Hdl Handle:
http://hdl.handle.net/10147/307016
Title:
Routine obstetric ultrasound services
Authors:
Walsh, CA; McAuliffe, F; Kinsella, V; McParland, P
Publisher:
Irish Medical Journal (IMJ)
Journal:
Irish Medical Journal (IMJ)
Issue Date:
Dec-2013
URI:
http://hdl.handle.net/10147/307016
Abstract:
Antenatal ultrasonography is widely used in pregnancy to assess fetal growth, wellbeing and anatomy. Although ultrasound screening is now an integral part of routine antenatal care, recommendations for the delivery of obstetric ultrasound vary from country to country. A recent survey of English maternity units reported that 100% of women are offered routine mid-trimester fetal anomaly scanning, in line with expert recommendations. Currently in Ireland, no national guidance exists to inform practitioners on the minimum standards for obstetric ultrasound practice. In 2012, we conducted a structured telephone survey of all 20 maternity units in Ireland (n=74,377 births). Routine mid-trimester anomaly scanning was offered universally to all women in 7/20 (35%) units, offered selectively to some women in 9/20 (45%) units and not offered to any women in 4/20 (20%) of units. The time allotted for a complete fetal anatomical survey was 10-15 minutes in 4/16 (25%) units, 20 minutes in 7/16 (44%) units and 25-30 minutes in 5/16 (31%) units. Written guidelines on the appropriate management of â soft markersâ for fetal aneuploidy were routinely used in 11/16 (69%) of units. In no Irish unit currently, are images from fetal anomaly scanning routinely reviewed by an Obstetrician with an interest in fetal medicine. 19/20 (95%) of respondents believed that a minimum of 2 scans should be offered in routine uncomplicated pregnancies. Improvements in the availability of obstetric ultrasound to pregnant women in Ireland will require increased staffing numbers at both the ultrasonographer and fetal specialist levels. There is a clear need for national guidelines on the provision of routine obstetric ultrasound in Ireland.
Item Type:
Article
Language:
en
Keywords:
PREGNANCY; ULTRASOUND; ANTENATAL CARE

Full metadata record

DC FieldValue Language
dc.contributor.authorWalsh, CAen_GB
dc.contributor.authorMcAuliffe, Fen_GB
dc.contributor.authorKinsella, Ven_GB
dc.contributor.authorMcParland, Pen_GB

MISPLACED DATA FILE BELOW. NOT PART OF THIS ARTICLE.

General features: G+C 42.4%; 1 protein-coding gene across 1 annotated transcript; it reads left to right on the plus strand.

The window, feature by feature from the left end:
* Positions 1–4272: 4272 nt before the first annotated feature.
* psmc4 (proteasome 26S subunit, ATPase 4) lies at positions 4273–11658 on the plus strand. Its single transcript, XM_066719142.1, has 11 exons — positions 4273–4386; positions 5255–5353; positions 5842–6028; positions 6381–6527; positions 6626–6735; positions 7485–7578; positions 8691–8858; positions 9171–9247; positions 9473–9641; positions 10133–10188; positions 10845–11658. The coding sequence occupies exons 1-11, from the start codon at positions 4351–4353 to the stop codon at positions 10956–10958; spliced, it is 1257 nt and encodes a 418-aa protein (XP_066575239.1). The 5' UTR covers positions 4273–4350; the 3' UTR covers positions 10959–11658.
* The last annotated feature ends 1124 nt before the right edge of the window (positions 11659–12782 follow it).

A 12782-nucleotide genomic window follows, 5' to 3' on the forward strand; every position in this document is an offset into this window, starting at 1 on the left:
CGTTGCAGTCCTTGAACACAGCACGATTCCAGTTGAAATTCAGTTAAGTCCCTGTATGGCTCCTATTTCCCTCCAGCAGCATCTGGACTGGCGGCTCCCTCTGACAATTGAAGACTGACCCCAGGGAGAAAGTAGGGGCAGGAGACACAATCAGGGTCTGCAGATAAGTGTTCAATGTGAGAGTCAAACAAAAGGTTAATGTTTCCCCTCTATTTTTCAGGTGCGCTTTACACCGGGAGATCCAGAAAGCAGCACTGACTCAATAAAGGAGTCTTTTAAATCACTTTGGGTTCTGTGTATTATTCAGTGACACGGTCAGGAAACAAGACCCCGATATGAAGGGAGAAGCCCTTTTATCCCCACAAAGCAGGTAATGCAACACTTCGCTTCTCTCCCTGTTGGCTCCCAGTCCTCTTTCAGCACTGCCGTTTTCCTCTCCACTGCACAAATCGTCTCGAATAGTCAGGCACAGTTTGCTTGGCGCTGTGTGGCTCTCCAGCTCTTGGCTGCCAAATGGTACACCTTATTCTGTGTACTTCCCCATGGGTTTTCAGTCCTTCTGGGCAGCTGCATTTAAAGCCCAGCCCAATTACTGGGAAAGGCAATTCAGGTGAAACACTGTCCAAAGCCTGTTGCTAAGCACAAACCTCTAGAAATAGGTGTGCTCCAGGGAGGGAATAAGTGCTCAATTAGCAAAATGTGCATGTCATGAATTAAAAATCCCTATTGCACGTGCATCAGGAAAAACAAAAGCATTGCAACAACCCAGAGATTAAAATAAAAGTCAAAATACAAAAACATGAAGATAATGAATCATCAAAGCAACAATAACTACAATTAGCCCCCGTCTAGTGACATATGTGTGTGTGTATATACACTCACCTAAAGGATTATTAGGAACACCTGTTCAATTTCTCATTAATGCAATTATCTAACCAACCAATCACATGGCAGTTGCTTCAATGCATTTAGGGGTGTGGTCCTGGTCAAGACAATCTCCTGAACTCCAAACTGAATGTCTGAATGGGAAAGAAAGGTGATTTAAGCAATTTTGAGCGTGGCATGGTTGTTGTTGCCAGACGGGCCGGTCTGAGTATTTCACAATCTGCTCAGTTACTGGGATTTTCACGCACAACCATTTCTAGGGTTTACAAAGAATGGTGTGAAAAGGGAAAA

dc.date.accessioned2013-12-18T12:23:23Z-
dc.date.available2013-12-18T12:23:23Z-
dc.date.issued2013-12-
dc.identifier.urihttp://hdl.handle.net/10147/307016-
dc.description.abstractAntenatal ultrasonography is widely used in pregnancy to assess fetal growth, wellbeing and anatomy. Although ultrasound screening is now an integral part of routine antenatal care, recommendations for the delivery of obstetric ultrasound vary from country to country. A recent survey of English maternity units reported that 100% of women are offered routine mid-trimester fetal anomaly scanning, in line with expert recommendations. Currently in Ireland, no national guidance exists to inform practitioners on the minimum standards for obstetric ultrasound practice. In 2012, we conducted a structured telephone survey of all 20 maternity units in Ireland (n=74,377 births). Routine mid-trimester anomaly scanning was offered universally to all women in 7/20 (35%) units, offered selectively to some women in 9/20 (45%) units and not offered to any women in 4/20 (20%) of units. The time allotted for a complete fetal anatomical survey was 10-15 minutes in 4/16 (25%) units, 20 minutes in 7/16 (44%) units and 25-30 minutes in 5/16 (31%) units. Written guidelines on the appropriate management of â soft markersâ for fetal aneuploidy were routinely used in 11/16 (69%) of units. In no Irish unit currently, are images from fetal anomaly scanning routinely reviewed by an Obstetrician with an interest in fetal medicine. 19/20 (95%) of respondents believed that a minimum of 2 scans should be offered in routine uncomplicated pregnancies. Improvements in the availability of obstetric ultrasound to pregnant women in Ireland will require increased staffing numbers at both the ultrasonographer and fetal specialist levels. There is a clear need for national guidelines on the provision of routine obstetric ultrasound in Ireland.en_GB
dc.language.isoenen
dc.publisherIrish Medical Journal (IMJ)en_GB
dc.subjectPREGNANCYen_GB
dc.subjectULTRASOUNDen_GB
dc.subjectANTENATAL CAREen_GB
dc.titleRoutine obstetric ultrasound servicesen_GB
dc.typeArticleen
dc.identifier.journalIrish Medical Journal (IMJ)en_GB
dc.description.fundingNo fundingen
dc.description.provinceLeinsteren
dc.description.peer-reviewpeer-reviewen
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